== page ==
• G11C7/00Arrangements for writing information into, or reading information out from, a digital store
    • G11C7/10Input/output [I/O] data interface arrangements, e.g. I/O data control circuits, I/O data buffers
    • G11C7/1051Data output circuits, e.g. read-out amplifiers, data output buffers, data output registers, data output level conversion circuits
    • G11C7/1066Output synchronization
    • GPHYSICS
    • G11INFORMATION STORAGE
    • G11CSTATIC STORES
    • G11C7/00Arrangements for writing information into, or reading information out from, a digital store
    • G11C7/22Read-write [R-W] timing or clocking circuits; Read-write [R-W] control signal generators or management 
    • HELECTRICITY
    • H03BASIC ELECTRONIC CIRCUITRY
    • H03LAUTOMATIC CONTROL, STARTING, SYNCHRONISATION, OR STABILISATION OF GENERATORS OF ELECTRONIC OSCILLATIONS OR PULSES
    • H03L7/00Automatic control of frequency or phase; Synchronisation
    • H03L7/06Automatic control of frequency or phase; Synchronisation using a reference signal applied to a frequency- or phase-locked loop
    • H03L7/08Details of the phase-locked loop
    • H03L7/081Details of the phase-locked loop provided with an additional controlled phase shifter
    • H03L7/0812Details of the phase-locked loop provided with an additional controlled phase shifter and where no voltage or current controlled oscillator is used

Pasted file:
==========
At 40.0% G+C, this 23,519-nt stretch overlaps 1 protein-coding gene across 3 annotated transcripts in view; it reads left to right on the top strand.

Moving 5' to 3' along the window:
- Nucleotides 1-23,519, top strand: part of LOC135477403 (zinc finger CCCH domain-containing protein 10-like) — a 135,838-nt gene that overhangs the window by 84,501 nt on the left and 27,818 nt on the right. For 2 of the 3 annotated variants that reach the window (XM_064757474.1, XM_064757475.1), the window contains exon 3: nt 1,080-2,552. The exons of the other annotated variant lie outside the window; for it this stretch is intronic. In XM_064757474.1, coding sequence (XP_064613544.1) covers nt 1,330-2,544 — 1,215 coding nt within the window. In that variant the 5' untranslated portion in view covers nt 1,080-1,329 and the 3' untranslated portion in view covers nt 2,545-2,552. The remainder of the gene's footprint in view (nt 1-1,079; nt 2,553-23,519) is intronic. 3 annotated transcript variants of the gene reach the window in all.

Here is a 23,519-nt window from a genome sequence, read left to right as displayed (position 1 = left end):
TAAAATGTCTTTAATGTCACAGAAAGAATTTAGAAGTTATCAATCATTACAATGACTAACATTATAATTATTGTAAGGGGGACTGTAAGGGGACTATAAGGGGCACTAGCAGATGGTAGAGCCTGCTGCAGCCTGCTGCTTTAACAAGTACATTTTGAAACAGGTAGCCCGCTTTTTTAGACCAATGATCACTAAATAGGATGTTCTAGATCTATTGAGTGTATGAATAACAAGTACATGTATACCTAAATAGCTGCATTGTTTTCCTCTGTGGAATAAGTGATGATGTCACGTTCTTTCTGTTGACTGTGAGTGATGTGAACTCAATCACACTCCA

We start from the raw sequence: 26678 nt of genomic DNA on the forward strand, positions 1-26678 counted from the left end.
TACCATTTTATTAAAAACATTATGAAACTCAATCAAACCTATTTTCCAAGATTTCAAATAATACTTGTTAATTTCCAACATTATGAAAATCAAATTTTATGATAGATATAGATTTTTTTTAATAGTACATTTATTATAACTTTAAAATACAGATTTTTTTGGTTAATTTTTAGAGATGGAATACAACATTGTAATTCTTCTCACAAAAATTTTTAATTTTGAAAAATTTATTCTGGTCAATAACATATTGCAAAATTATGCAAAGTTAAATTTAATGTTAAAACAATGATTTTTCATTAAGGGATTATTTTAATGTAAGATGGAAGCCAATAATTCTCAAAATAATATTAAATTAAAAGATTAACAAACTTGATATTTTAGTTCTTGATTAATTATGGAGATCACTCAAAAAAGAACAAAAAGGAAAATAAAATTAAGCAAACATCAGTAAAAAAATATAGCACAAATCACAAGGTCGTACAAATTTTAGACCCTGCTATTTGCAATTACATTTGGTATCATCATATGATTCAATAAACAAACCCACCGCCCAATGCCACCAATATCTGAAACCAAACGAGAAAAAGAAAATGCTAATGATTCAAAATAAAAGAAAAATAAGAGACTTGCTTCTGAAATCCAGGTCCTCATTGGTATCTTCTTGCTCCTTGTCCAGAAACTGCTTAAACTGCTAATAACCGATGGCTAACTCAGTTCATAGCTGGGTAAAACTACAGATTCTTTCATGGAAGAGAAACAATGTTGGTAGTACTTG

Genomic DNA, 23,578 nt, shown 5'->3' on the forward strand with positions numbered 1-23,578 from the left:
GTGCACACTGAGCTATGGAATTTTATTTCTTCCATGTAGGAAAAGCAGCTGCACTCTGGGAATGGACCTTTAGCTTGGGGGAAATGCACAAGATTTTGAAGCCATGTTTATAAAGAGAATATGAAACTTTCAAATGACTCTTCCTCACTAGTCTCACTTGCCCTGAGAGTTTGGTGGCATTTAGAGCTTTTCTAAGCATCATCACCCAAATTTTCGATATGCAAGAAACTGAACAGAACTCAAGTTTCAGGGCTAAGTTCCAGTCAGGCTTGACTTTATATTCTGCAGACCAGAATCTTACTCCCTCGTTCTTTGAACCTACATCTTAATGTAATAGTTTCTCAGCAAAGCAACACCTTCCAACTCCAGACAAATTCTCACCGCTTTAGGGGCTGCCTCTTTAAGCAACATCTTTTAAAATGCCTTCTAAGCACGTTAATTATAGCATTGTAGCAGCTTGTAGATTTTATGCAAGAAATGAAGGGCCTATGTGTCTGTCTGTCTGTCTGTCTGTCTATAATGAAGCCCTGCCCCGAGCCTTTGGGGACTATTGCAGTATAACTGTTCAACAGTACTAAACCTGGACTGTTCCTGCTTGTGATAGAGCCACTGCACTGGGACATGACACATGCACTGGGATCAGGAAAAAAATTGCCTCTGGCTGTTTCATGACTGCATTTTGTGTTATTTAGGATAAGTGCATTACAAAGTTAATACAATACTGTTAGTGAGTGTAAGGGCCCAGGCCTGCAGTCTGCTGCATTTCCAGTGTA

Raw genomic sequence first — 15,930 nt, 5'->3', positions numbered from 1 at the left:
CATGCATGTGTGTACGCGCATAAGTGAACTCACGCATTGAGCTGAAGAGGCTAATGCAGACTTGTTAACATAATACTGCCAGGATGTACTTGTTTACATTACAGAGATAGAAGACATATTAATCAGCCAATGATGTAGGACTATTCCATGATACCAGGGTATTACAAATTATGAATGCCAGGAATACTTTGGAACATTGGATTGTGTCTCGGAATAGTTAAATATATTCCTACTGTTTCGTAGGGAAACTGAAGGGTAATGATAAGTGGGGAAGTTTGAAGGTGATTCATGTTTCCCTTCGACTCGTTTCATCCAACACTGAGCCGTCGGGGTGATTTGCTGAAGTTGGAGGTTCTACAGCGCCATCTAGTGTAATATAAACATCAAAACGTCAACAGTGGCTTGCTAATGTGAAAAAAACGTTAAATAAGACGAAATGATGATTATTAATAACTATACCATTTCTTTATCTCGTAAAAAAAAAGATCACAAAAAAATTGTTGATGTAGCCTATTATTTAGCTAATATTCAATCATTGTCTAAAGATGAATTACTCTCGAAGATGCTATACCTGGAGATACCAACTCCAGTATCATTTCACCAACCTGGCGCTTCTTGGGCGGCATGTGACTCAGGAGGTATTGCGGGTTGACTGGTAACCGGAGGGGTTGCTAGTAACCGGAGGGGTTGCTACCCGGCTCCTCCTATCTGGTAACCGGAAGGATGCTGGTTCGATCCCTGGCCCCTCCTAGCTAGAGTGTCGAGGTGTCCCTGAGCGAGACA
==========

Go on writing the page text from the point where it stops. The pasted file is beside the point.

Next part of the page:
• H03L7/0814Details of the phase-locked loop provided with an additional controlled phase shifter and where no voltage or current controlled oscillator is used the phase shifting device being digitally controlled
    • HELECTRICITY
    • H03BASIC ELECTRONIC CIRCUITRY
    • H03LAUTOMATIC CONTROL, STARTING, SYNCHRONISATION, OR STABILISATION OF GENERATORS OF ELECTRONIC OSCILLATIONS OR PULSES
    • H03L7/00Automatic control of frequency or phase; Synchronisation
    • H03L7/06Automatic control of frequency or phase; Synchronisation using a reference signal applied to a frequency- or phase-locked loop
    • H03L7/08Details of the phase-locked loop
    • H03L7/081Details of the phase-locked loop provided with an additional controlled phase shifter
    • H03L7/0812Details of the phase-locked loop provided with an additional controlled phase shifter and where no voltage or current controlled oscillator is used
    • H03L7/0818Details of the phase-locked loop provided with an additional controlled phase shifter and where no voltage or current controlled oscillator is used the controlled phase shifter comprising coarse and fine delay or phase-shifting means
    • HELECTRICITY
    • H03BASIC ELECTRONIC CIRCUITRY
    • H03LAUTOMATIC CONTROL, STARTING, SYNCHRONISATION, OR STABILISATION OF GENERATORS OF ELECTRONIC OSCILLATIONS OR PULSES
    • H03L7/00Automatic control of frequency or phase; Synchronisation
    • H03L7/06Automatic control of frequency or phase; Synchronisation using a reference signal applied to a frequency- or phase-locked loop
    • H03L7/08Details of the phase-locked loop
    • H03L7/085Details of the phase-locked loop concerning mainly the frequency- or phase-detection arrangement including the filtering or amplification of its output signal